Italy cap­tures fugi­tive ex-mil­i­tant in Bo­livia to end 30-year pur­suit

● Ce­sare Bat­tisti fac­ing jus­tice three decades af­ter his mur­der con­vic­tion

The Scotsman - - World News - By NI­COLE WIN­FIELD

sent an air­craft to Bo­livia yes­ter­day to pick up fugi­tive left-wing mil­i­tant Ce­sare Bat­tisti, who was cap­tured there nearly three decades af­ter be­ing con­victed of mur­der.

The devel­op­ment sets the stage for a cli­max to one of Italy’s long­est-run­ning ef­forts to bring a fugi­tive to jus­tice.

Bo­li­vian po­lice, work­ing with Ital­ian agents, ar­rested Bat­tisti, 64, overnight in Santa Cruz de La Sierra, Ital­ian po­lice said.

He had been liv­ing in Brazil for years, but last month Brazil’s out­go­ing pres­i­dent signed a de­cree or­der­ing his ex­tra­di­tion, ap­par­ently spark­ing Bat­tisti’s lat­est flight.

Ital­ian po­lice re­leased a video of Bat­tisti they said was taken hours be­fore his cap­ture, show­ing him seem­ingly obliv­i­ous that he was un­der sur­veil­lance as he walked ca­su­ally down the street in jeans, a blue T-shirt and sun­glasses.

A sub­se­quent im­age showed Bat­tisti’s mug shot un­der the seal of the Bo­li­vian po­lice.

Ital­ian pre­mier Giuseppe Conte said a gov­ern­ment air­craft was ex­pected to land in Bo­livia yes­ter­day.

The for­eign min­istry vowed to have Bat­tisti ex­tra­dited “as quickly as pos­si­ble” and in­te­rior min­is­ter Mat­teo Salvini called him a “delin­quent who doesn’t de­serve to live com­fort­ably on the beach but rather to fin­ish his days in prison.”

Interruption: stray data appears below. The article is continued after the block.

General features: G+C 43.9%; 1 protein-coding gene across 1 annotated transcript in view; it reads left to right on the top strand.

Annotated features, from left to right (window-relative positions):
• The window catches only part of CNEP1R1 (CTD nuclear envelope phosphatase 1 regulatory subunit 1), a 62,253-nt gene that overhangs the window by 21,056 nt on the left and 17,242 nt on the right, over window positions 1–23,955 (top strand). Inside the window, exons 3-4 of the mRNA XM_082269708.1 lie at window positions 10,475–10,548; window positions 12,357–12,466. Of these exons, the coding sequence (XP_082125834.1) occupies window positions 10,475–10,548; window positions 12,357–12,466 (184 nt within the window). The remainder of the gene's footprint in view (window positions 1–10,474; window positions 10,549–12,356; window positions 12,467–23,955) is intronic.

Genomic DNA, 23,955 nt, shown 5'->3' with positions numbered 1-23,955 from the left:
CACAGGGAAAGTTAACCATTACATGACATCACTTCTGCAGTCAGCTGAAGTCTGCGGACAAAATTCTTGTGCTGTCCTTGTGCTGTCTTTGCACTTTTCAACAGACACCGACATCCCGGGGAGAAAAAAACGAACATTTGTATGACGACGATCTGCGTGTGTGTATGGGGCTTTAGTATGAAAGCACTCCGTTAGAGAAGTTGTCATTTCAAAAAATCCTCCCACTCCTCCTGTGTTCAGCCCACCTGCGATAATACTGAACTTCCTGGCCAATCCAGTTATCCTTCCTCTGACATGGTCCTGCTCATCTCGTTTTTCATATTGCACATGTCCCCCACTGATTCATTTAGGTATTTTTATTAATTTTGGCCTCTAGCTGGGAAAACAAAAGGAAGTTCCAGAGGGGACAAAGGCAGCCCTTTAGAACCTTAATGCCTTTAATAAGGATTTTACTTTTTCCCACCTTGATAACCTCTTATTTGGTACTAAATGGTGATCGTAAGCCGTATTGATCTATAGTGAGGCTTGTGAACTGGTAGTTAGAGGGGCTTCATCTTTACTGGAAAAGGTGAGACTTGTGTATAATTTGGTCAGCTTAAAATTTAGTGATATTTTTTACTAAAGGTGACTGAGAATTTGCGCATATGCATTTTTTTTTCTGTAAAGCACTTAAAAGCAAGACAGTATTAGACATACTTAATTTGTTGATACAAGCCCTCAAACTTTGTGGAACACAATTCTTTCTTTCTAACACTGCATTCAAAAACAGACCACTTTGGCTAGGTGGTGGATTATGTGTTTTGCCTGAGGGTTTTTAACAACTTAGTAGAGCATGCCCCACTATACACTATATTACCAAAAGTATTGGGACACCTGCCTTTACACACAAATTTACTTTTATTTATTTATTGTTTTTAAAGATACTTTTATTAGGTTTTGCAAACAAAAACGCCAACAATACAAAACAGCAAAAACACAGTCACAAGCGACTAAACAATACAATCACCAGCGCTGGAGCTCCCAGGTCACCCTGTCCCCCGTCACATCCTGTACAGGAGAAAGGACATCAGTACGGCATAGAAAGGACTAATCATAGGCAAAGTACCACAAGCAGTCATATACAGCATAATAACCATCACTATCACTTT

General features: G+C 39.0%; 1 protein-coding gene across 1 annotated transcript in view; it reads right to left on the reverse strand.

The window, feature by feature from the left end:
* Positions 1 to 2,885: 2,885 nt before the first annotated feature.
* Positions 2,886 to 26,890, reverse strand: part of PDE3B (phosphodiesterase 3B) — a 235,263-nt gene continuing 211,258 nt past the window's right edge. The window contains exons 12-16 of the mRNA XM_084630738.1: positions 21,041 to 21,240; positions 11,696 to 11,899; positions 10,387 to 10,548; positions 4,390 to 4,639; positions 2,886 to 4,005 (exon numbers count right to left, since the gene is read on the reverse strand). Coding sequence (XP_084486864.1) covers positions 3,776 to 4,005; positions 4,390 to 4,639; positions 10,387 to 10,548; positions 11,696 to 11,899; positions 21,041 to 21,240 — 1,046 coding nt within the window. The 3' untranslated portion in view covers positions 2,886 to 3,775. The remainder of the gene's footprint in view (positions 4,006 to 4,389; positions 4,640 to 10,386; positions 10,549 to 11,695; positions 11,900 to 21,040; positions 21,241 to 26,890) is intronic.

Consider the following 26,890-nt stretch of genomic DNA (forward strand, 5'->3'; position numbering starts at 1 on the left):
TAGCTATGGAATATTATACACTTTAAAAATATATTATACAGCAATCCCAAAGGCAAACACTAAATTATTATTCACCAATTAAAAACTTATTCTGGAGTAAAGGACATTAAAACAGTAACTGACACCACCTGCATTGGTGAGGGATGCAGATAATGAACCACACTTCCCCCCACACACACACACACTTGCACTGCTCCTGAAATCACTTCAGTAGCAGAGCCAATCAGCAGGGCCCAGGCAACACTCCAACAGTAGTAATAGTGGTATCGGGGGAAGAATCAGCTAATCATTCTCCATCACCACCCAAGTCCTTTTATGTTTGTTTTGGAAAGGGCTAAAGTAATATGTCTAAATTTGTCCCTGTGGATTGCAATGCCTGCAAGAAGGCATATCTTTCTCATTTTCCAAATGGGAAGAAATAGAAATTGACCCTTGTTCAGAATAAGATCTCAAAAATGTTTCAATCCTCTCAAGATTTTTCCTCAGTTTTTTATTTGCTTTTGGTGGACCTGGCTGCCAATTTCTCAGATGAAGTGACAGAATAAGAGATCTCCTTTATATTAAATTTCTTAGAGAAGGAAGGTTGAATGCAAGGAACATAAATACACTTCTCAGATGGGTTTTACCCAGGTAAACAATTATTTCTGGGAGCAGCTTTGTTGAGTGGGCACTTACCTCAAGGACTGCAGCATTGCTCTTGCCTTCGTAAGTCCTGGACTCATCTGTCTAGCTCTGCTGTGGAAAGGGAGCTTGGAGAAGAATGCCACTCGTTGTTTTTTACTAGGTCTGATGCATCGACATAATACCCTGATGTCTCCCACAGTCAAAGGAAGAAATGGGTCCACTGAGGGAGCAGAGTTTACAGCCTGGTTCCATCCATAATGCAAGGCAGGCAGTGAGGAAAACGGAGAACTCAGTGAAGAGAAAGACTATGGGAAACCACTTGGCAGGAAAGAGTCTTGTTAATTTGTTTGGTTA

Bat­tisti es­caped from an Ital­ian prison in 1981 while await­ing trial on four counts of mur­der al­legedly com­mit­ted when he was a mem­ber of the Armed Pro­le­tar­i­ans for Com­mu­nism.

He was con­victed in ab­sen­i­taly

tia in 1990, and is fac­ing a life term for the deaths of two po­lice of­fi­cers, a jew­eller and a butcher.

Bat­tisti has ac­knowl­edged mem­ber­ship in the group but has de­nied killing any­one and has painted him­self as a po­lit­i­cal refugee.

Bat­tisti ini­tially fled to France, where he joined a group of dozens of left-wing Ital­ian mil­i­tants who en­joyed of­fi­cial pro­tec­tion from France’s So­cial­ist gov­ern­ment.

Like Bat­tisti, they had fled dur­ing Italy’s “years of lead,” a bloody and tur­bu­lent era in the 1970s and 1980s when mil­i­tants on the left and right car­ried out bomb­ings, as­sas­si­na­tions and other vi­o­lence aimed at bring­ing down the Ital­ian gov­ern­ment.

Af­ter the po­lit­i­cal winds changed in France, Bat­tisti fled to Mex­ico be­fore es­cap­ing to Brazil to avoid be­ing ex­tra­dited.

He was ar­rested in Rio de Janeiro in 2007, prompt­ing the Ital­ian gov­ern­ment to re­quest that he be handed over. But for­mer Brazil­ian Pres­i­dent Luiz Ina­cio Lula da Silva granted him asy­lum in 2010.

Bat­tisti was even­tu­ally re­leased from jail but was ar­rested again in 2017 af­ter he was caught try­ing to cross the Brazil-bo­livia bor­der car­ry­ing the equiv­a­lent of about $7,500 in un­de­clared cash. He was re­leased af­ter a few days.

As a re­sult of that in­ci­dent, Brazil­ian Supreme Fed­eral Tri­bunal Jus­tice Luiz Fux said in De­cem­ber that In­ter­pol had is­sued a re­quest for Bat­tisti’s ar­rest on tax eva­sion and money laun­der­ing charges, lead­ing him to is­sue a Brazil­ian war­rant.

Based on that, out­go­ing Brazil­ian Pres­i­dent Michel Te­mer signed the de­cree or­der­ing the fugi­tive’s ex­tra­di­tion.

Salvini praised Bo­li­vian po­lice and Brazil’s new gov­ern­ment for fol­low­ing through on the fugi­tive’s case.

Pres­i­dent Ser­gio Mattarella said Bat­tisti should be re­turned to Italy to “serve his sen­tence for the grave crimes that stained Italy and let the same be said for all fugi­tives abroad”.

The Ital­ian am­bas­sador to Brazil, An­to­nio Bernar­dini, tweeted: “Bat­tisti has been cap­tured. Democ­racy is stronger than ter­ror­ism.”

0 Ce­sare Bat­tisti is ex­pected to be ex­tra­dited to serve his sen­tence in Italy af­ter Brazil­ian and Bo­li­vian po­lice worked to­gether to cap­ture him.

0 Ce­sare Bat­tisti has been liv­ing in Mex­ico and Brazil

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